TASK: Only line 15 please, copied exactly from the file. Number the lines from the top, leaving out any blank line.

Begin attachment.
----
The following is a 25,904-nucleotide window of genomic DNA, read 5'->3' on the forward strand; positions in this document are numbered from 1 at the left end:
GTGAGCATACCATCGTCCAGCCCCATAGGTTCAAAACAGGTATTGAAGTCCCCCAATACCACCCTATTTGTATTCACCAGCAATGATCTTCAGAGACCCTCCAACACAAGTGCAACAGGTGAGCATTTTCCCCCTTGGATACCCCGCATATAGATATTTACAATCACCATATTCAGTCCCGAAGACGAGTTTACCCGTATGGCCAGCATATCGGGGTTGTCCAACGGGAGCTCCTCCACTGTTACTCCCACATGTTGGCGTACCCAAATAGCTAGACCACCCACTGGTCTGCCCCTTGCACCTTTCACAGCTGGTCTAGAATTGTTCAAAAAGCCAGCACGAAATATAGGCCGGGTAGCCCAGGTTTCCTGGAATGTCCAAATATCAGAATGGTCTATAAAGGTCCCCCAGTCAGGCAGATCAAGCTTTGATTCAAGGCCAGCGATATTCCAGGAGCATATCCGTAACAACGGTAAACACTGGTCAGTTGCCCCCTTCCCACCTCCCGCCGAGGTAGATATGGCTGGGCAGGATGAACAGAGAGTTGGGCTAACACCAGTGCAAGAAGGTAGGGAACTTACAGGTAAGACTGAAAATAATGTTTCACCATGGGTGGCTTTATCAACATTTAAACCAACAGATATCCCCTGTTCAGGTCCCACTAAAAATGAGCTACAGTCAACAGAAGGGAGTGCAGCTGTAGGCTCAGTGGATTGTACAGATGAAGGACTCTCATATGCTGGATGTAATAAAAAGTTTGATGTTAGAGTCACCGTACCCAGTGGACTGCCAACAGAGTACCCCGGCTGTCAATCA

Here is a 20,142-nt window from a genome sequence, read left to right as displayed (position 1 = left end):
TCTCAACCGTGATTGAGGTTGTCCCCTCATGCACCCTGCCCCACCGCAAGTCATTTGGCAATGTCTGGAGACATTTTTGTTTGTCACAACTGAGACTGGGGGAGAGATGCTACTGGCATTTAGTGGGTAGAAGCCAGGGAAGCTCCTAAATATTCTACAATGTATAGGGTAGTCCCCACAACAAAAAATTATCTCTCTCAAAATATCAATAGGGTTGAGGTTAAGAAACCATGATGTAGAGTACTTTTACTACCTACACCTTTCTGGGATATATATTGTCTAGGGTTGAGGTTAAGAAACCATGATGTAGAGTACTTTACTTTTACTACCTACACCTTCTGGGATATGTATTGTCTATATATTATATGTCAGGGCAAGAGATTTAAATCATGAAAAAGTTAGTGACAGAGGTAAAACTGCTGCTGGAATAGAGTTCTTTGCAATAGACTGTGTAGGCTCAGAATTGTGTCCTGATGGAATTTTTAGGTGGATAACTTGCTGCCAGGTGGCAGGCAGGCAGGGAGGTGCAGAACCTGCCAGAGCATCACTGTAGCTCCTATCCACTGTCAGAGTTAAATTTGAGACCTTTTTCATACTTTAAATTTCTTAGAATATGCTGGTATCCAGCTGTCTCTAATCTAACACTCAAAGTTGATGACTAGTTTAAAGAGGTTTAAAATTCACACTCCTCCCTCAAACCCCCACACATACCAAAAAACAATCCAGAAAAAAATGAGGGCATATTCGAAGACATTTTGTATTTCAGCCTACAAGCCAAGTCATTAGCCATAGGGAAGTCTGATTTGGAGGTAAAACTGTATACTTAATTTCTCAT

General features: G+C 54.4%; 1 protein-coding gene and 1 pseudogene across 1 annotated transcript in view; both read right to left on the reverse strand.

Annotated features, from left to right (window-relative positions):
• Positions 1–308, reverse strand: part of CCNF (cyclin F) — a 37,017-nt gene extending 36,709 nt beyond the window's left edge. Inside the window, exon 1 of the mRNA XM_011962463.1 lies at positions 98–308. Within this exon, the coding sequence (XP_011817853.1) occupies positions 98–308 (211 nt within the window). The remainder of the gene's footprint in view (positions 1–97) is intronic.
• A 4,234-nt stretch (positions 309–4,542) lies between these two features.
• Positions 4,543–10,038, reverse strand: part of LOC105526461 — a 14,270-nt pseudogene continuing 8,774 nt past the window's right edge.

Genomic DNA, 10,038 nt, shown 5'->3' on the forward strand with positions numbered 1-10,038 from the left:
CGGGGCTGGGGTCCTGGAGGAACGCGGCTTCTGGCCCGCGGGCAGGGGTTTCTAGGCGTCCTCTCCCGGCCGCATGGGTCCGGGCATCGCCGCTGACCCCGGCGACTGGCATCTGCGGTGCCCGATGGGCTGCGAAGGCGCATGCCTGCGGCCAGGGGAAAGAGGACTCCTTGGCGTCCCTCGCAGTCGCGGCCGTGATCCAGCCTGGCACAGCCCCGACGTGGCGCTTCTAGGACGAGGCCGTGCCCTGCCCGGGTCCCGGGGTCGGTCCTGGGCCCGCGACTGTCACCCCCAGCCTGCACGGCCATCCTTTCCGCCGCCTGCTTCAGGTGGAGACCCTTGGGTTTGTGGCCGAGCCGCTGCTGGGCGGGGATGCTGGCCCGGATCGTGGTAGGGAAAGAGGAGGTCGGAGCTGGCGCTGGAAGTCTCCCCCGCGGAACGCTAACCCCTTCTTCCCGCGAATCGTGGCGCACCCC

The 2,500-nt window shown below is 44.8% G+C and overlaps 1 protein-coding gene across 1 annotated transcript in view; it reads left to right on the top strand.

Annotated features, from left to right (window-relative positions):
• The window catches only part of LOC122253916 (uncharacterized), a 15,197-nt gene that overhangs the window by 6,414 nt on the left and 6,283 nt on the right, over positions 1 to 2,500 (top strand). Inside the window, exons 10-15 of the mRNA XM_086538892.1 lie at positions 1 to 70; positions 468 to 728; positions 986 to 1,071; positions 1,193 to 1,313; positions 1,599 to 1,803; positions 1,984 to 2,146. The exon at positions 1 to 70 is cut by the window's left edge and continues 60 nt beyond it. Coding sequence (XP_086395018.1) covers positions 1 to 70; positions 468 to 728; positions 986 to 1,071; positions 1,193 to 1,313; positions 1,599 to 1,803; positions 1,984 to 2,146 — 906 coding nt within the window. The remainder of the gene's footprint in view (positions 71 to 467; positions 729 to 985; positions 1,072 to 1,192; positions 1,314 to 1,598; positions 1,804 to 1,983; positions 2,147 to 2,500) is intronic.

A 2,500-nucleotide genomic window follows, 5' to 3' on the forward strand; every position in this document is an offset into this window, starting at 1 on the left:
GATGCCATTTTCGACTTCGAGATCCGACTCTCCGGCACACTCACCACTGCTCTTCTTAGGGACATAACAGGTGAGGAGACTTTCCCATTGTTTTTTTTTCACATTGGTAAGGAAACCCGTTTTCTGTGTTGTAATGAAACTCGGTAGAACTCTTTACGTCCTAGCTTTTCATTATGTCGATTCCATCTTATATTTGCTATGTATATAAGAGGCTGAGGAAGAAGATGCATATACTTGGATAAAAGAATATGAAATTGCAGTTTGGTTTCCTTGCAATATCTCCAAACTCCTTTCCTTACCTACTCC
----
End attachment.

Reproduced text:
A 2,500-nucleotide genomic window follows, 5' to 3' on the forward strand; every position in this document is an offset into this window, starting at 1 on the left: